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A Voice for Children

A Voice for Children

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For the past thirty-two years, the National Association for Children of Alcoholics (NACoA) has been the voice for children and families impacted by the addiction of a loved one. Our mission is to eliminate the adverse impact of alcohol and drug use on children and families. We envision a world in which every child who suffers because of addiction in the family receives the right kind of support . . . a world in which children would grow up safe, happy, and healthy, without ever having to face the emotional anguish of family addiction. 

 

To help create such a world, NACoA partners with colleague organizations, with regional, national, and international affiliate organizations, and with profession-specific organizations to help imbue their memberships with the essential knowledge and skills to address the needs of those suffering from addiction whose lives they touch in their everyday professional responsibilities. Through modern technology NACoA has added the capacity to reach directly to those impacted with messages, tools, and support that can enhance our effectiveness in creating a world that provides hope and support to those most in need—the children who have always been the first hurt and last helped when addiction enters a family.  

 

New Website  

 

We invite you to visit our new website, which offers all the content and products you have expected to find there and much more. In addition to a new look, the updated site is offering more opportunities to become involved, an expanded education and training center with new and archived webinars, new online courses, a new comprehensive online seminary curriculum—Addiction and the Family—a blog featuring NACoA leaders, daily encouraging thoughts for adult children of alcoholics (ACOAs) and daily messages for youth, an expanded affiliate section, monthly activity sheets and games for children and teens, FAQs, articles by renowned writers, including many who have contributed to Counselor, and introductions and linkages to our colleague organizations.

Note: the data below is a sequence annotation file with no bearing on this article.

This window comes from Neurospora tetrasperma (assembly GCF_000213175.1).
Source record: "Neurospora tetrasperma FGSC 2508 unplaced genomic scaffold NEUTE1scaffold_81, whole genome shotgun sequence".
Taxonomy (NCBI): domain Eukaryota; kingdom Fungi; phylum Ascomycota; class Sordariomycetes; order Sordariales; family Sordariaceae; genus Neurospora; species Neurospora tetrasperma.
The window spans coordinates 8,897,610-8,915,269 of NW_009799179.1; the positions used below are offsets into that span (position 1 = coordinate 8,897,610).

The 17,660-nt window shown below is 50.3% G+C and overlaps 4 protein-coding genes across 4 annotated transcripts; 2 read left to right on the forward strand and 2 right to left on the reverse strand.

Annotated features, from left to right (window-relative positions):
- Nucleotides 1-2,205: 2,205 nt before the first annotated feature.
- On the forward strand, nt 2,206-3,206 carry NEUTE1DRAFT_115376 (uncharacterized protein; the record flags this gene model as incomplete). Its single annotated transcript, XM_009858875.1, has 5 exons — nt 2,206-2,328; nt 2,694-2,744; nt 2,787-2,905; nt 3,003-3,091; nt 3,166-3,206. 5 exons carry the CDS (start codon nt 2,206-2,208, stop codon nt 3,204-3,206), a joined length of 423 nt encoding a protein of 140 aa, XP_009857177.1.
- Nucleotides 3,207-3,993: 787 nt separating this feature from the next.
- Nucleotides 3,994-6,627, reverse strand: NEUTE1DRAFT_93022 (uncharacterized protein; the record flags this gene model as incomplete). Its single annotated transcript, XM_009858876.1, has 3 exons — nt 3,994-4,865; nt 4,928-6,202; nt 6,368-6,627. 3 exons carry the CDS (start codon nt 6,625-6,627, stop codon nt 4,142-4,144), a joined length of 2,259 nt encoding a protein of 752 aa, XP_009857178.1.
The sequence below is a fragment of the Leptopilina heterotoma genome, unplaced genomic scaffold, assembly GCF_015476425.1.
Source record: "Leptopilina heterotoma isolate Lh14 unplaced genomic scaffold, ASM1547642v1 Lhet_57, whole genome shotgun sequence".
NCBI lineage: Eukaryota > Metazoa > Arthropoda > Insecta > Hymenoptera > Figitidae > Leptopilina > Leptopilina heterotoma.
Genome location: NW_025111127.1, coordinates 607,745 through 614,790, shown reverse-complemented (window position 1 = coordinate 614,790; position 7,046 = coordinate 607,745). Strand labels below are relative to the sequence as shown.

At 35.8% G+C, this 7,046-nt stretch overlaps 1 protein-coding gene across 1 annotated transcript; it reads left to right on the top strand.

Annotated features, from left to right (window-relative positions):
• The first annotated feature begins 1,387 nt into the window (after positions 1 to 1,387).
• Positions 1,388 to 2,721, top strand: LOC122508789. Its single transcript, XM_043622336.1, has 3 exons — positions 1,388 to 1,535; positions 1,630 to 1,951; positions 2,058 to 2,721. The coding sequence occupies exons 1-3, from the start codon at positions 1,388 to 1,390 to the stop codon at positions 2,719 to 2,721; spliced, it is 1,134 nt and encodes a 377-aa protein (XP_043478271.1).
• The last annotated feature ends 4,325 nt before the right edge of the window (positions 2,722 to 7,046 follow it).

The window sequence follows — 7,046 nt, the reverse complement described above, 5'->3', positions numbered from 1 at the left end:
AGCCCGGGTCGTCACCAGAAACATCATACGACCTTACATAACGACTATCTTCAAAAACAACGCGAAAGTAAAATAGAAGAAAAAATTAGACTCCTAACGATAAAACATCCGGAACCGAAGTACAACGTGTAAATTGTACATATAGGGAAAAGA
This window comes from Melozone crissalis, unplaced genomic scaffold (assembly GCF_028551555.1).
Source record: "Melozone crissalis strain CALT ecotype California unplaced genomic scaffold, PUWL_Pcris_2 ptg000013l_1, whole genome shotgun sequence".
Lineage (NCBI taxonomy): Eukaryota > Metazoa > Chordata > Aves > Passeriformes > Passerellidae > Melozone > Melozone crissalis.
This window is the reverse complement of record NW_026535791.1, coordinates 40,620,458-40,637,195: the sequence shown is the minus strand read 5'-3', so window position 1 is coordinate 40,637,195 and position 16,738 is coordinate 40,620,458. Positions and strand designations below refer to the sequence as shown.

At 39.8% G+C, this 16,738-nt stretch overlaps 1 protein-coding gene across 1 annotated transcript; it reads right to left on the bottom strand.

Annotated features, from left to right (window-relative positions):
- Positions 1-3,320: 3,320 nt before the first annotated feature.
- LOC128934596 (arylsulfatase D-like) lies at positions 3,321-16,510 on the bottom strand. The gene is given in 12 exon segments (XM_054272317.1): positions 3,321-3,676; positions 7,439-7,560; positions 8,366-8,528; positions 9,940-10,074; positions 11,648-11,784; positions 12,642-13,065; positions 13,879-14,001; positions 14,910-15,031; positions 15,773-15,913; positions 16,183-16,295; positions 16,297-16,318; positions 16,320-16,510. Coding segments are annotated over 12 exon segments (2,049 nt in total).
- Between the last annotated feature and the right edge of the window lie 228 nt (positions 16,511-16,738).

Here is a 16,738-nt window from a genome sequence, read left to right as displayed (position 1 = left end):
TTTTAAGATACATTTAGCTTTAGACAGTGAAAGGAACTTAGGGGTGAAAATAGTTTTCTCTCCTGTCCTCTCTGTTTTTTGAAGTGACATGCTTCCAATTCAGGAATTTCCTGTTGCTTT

Current Programs and Projects

 

NACoA is partnering with the American Association of Pastoral Counselors and with the Entertainment Industries Council to provide its 2015 series of free webinars featuring renowned national leaders, thanks to a contract with SAMHSA’s Center for Substance Abuse Treatment. The webinars are focused on helping the “people in the pews” who are suffering in silence and hopelessness and on helping the clergy and pastoral staff to understand the faith community’s critical role in educating and providing support to their congregants who are waiting for their guidance and messages of hope and recovery. Presenters, dates, times, and registration information can be found on www.nacoa.org. 

 

The recognition that whole family recovery programs can be strong catalysts for reducing relapse and recidivism in individuals who are in the drug court or dependency court systems has precipitated a substantial growth in Celebrating Families!™(CF!), NACoA’s evidence-based curriculum and training program. The number of young women in these court systems who are pregnant and/or have young children has created a demand for family recovery programs that also address the zero to three population of babies and mothers. The California-based CF! development team has met that challenge for a 0-3 curriculum component. It is being tested, with promising results, at sites in Oklahoma, Iowa, and California. NACoA will begin publishing and distributing this addition as part of the total CF! program in mid-2015.